Steps to better a budget - Part 1

I often get approached by budding entrepreneurs wanting to start their own businesses. Many dream that owning their own businesses and will bring them financial independence, the fulfilment of a lifelong desires; being masters of their own destinies. All too often the dream becomes a nightmare. The stark reality is that few business ventures succeed. Studies show that fewer than 50% of all business start-ups will survive three years, 20% will survive five years, and 10% will survive ten years and over. The odds are not in your favour.
 
Now that you know what risks lie ahead, we will try to provide you with the tools to navigate you to financial success through a series of practical how-to-guides: the business survival toolkit.
 
Successful businesses, be they big or small, have many elements in common. Initially they all start with dreams or ideas. We hope to show you how to take those ideas and convert them into fledgling businesses and grow them into viable businesses using the 'diamond ‘model, illustrated below.
 
Setting up your business initially involves a significant amount of red tape.  The first decision you need to make is deciding on the legal form you will use. In South Africa, your options are as follows:
 
Sole Proprietor
This is also known as a sole trader. It is simply that you start trading as yourself. For example, you could fix people's cars and be paid by the car-owners. You are running a business, but there is no need to create a company name or structure. This is the simplest form of business and requires virtually no effort to set up and get going. You do need to inform the tax man of your extra income, although this will often be offset by business expenses. The biggest risk for this structure is that if the business fails, your creditors can take all your assets: your house, your car, your furniture - everything to recover the money you owe them, because you are the business. You cannot have partners as a sole proprietor, only employees.
 
So in summary, this structure means you are the business and no new entity is created. The new act allows you to trade in your personal name, but if you start the business now and want to have a trading name like 'A plus plumbers'or 'ABC Consulting', then this name will have to be registered with the Companies and Intellectual Property Commission (CIPC) at: www.cipc.co.za.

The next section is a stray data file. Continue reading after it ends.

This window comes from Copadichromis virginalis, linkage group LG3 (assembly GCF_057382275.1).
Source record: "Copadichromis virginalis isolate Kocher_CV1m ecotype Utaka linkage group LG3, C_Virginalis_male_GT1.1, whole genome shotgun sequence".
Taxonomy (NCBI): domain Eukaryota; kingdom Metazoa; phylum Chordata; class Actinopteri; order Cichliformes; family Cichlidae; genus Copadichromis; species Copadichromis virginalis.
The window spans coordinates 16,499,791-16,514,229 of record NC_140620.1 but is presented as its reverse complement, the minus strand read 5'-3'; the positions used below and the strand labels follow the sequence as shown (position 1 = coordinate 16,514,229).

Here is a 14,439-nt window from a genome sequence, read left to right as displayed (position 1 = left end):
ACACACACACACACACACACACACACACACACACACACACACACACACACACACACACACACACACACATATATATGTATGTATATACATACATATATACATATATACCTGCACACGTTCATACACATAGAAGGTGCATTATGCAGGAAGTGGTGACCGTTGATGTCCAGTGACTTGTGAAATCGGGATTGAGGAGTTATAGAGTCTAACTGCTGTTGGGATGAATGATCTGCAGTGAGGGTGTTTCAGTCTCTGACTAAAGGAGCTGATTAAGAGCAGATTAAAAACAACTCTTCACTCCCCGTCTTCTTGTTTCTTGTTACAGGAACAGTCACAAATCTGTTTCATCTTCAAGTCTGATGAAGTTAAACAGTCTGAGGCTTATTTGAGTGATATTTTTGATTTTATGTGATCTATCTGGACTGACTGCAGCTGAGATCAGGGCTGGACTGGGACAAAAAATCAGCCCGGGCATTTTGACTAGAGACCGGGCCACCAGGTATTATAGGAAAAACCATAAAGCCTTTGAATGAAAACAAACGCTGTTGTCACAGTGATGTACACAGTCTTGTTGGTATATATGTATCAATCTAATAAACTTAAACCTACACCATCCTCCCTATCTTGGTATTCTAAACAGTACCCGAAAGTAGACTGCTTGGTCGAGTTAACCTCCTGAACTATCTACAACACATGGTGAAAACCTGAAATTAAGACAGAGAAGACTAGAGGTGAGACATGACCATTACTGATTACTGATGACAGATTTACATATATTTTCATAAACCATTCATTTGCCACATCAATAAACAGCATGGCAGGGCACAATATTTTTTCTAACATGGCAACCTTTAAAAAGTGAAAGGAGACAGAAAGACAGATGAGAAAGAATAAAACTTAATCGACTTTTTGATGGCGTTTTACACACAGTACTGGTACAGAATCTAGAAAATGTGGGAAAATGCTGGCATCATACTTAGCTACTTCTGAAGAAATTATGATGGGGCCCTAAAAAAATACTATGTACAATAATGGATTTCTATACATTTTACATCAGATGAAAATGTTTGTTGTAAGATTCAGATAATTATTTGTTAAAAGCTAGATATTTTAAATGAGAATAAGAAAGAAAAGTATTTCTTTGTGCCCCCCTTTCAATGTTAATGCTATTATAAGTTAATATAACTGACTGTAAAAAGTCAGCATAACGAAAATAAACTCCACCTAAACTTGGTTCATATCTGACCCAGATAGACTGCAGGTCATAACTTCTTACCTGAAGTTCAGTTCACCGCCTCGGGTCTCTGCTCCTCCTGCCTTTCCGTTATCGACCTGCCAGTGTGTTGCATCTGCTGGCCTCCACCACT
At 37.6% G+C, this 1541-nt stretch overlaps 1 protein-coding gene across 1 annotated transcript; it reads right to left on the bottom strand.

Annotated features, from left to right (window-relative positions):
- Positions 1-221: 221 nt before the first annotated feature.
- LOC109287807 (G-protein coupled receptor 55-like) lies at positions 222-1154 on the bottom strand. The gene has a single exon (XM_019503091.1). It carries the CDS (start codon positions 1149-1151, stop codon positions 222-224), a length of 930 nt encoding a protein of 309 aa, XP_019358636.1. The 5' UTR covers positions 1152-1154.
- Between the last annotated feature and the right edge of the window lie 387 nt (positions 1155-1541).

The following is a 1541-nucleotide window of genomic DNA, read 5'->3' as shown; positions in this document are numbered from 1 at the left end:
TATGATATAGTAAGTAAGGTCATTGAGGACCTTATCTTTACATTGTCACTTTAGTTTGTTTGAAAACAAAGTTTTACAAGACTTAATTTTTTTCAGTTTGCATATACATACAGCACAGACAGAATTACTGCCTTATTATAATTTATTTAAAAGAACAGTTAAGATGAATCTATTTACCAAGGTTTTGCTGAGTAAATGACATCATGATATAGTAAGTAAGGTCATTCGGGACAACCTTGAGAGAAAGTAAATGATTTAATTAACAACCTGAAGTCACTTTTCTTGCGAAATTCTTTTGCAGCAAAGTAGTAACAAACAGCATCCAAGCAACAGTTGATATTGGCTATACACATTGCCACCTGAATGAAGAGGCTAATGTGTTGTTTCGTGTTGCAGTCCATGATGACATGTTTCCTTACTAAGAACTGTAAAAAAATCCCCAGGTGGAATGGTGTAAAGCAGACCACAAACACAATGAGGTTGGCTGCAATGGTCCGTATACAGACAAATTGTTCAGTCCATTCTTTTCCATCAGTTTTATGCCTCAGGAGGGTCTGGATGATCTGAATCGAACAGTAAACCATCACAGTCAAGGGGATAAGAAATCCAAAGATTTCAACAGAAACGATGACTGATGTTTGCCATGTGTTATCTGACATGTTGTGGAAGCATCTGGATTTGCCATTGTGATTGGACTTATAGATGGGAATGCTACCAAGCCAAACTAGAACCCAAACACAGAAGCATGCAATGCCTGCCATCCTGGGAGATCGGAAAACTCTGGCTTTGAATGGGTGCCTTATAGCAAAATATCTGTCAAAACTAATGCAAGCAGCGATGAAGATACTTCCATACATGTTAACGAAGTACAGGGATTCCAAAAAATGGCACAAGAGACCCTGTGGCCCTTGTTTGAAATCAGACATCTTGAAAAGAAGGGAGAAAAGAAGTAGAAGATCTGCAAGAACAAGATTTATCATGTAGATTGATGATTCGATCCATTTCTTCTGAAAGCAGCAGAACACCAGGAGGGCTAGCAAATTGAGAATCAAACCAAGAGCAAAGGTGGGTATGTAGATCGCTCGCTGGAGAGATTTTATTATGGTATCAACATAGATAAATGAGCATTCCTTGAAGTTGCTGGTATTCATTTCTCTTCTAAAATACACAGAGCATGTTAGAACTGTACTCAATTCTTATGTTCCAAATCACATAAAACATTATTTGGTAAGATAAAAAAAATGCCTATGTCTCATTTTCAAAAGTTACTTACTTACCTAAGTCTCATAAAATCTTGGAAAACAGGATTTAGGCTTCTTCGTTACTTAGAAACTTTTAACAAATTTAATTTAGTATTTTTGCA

Partnership
When two or more sole proprietors decide to go into business together, they form a partnership.
 
Private Company
This is also known as a Pty Ltd.This is now the most likely structure for entrepreneurs who want to have the advantages of running their businesses as companies. Essentially a new entity (think of it as an imaginary 'person') are created and name, called a company.
 
This entity is separate from you personally. It will have the owners (shareholders) which may be one or more persons who own the company, and the managers (directors) who run the company. Sometimes these are the same people, but not necessarily.
 
These companies are registered with www.cipc.co.za and each year an annual return must be submitted here to ensure you are still trading. Smaller companies will require annual accounting reviews to be done by an accountant, which are much simpler and cheaper versions of audits.
 
The advantage of trading as a company is that it gives you a more professional image. Being reviewed by an accountant can help ensure that you are running things properly and following the law- particularly when it comes to certain taxes. You are also able to have other companies or similar legal structures that are shareholders of your company. It allows several people to get together and share in the ownership of a business and makes it easier to sell portions or all of it to future buyers. There is also the element that the debts of a company generally belong to the said company. So if things go wrong and you haven't traded recklessly, you only lose your investment and not your private assets too.     The registration procedure for a private company involves a detailed process and due to the complexities of the procedures involved, the services of an experienced professional is recommended for use in the registration process.
 
Other registration requirements includes the following.
Whatever your structure, you need to be aware that the government will still require you to register for income tax, VAT, UIF, PAVE and to apply for certain licences, depending on your industry, your size and whether you are employing staff.